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unexpected result using '>='

by jonnyfolk (Vicar)
on Aug 16, 2006 at 22:54 UTC ( #567780=perlquestion: print w/replies, xml ) Need Help??
jonnyfolk has asked for the wisdom of the Perl Monks concerning the following question:

The following code enters the 'unless' block even though the two sides seem equal. could someone possibly explain why this is and suggest how I should express this?
#!/usr/bin/perl -w use strict; print "Content-type: text/html\n\n"; my $in = 119.8; my $in_view = $in * 2; my $count = 0; my $period = 599; while ($count < 5){ unless ($period >= $in_view) { print "$period ::$in_view<br>"; $in = $period; } $count += 1; $period = $period - $in; }

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Re: unexpected result using '>='
by GrandFather (Sage) on Aug 16, 2006 at 23:01 UTC


    print "\n", $in_view - $period, "\n";

    after your current print line tells a story:

    Content-type: text/html 239.6 ::239.6<br> 2.8421709430404e-014 0 ::239.6<br> 239.6

    DWIM is Perl's answer to Gödel

      I see, thanks

      How can I force the calculation to calculate to 2 decimal places only - I've tried sprintf but the result is still in discrepancy.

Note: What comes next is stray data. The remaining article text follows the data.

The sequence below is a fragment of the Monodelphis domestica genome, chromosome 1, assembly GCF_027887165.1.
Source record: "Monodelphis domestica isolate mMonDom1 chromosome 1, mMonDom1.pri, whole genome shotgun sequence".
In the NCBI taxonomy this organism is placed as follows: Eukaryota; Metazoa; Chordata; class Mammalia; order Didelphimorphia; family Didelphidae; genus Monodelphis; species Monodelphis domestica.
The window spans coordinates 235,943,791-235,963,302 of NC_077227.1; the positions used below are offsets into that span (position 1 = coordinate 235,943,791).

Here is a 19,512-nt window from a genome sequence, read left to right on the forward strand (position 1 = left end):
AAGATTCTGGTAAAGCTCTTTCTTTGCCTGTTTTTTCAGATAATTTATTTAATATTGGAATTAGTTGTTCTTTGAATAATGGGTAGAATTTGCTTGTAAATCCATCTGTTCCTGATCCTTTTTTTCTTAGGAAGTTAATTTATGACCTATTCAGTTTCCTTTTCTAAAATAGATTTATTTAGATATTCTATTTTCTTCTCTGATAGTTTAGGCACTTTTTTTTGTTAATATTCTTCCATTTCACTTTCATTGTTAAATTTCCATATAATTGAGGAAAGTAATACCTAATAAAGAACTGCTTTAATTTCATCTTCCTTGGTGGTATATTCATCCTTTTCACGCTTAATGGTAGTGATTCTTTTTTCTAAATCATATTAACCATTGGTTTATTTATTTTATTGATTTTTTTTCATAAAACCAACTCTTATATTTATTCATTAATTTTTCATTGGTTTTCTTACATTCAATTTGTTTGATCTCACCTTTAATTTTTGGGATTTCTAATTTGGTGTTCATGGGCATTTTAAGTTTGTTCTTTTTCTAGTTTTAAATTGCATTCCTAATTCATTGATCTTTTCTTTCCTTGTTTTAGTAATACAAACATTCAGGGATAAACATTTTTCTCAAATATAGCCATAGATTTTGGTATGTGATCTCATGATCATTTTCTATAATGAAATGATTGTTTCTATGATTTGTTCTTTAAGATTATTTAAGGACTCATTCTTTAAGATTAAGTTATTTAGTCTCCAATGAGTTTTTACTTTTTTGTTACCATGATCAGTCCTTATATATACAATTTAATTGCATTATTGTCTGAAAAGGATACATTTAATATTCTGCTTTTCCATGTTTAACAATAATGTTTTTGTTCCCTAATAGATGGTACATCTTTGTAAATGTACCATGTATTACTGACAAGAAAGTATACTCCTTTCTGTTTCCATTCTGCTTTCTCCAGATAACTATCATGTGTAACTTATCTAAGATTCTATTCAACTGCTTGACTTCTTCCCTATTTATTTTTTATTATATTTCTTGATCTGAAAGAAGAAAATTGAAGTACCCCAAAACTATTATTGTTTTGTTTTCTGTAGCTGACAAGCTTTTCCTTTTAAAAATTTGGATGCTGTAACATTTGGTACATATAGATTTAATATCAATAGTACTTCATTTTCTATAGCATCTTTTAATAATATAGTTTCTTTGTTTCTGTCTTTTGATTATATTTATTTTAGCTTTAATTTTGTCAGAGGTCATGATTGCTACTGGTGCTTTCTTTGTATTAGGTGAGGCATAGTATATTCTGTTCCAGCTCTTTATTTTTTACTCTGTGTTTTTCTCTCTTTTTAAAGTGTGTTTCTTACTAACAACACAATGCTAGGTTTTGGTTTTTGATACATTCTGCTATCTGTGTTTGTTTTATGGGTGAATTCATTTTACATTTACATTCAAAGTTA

You mean something like $period - $in_view > .01 instead of $period >= $in_view?

        By the way, it's just a matter of time till you burn yourself by misinterpreting the sense of an unless. Some people recommend never using unless; I think it's ok so long as the expression is a single simple variable.

        You could use ge rather than >= which stringises the values.

        Your original code then prints:

        Content-type: text/html 119.8 ::239.6<br>

        DWIM is Perl's answer to Gödel
Re: unexpected result using '>='
by ysth (Canon) on Aug 16, 2006 at 23:42 UTC
    Because we use base 10, not base 2, floating point numbers have a non-integral number of digits of precision. When showing them as strings, the next lower number of digits of precision is used, and what you see is slightly rounded. So $period and $in_view can be not quite equal and still stringify to the same thing.

    This is generally regarded as a good thing, since people don't expect print .1 to produce "0.10000000000000001" instead of ".1".

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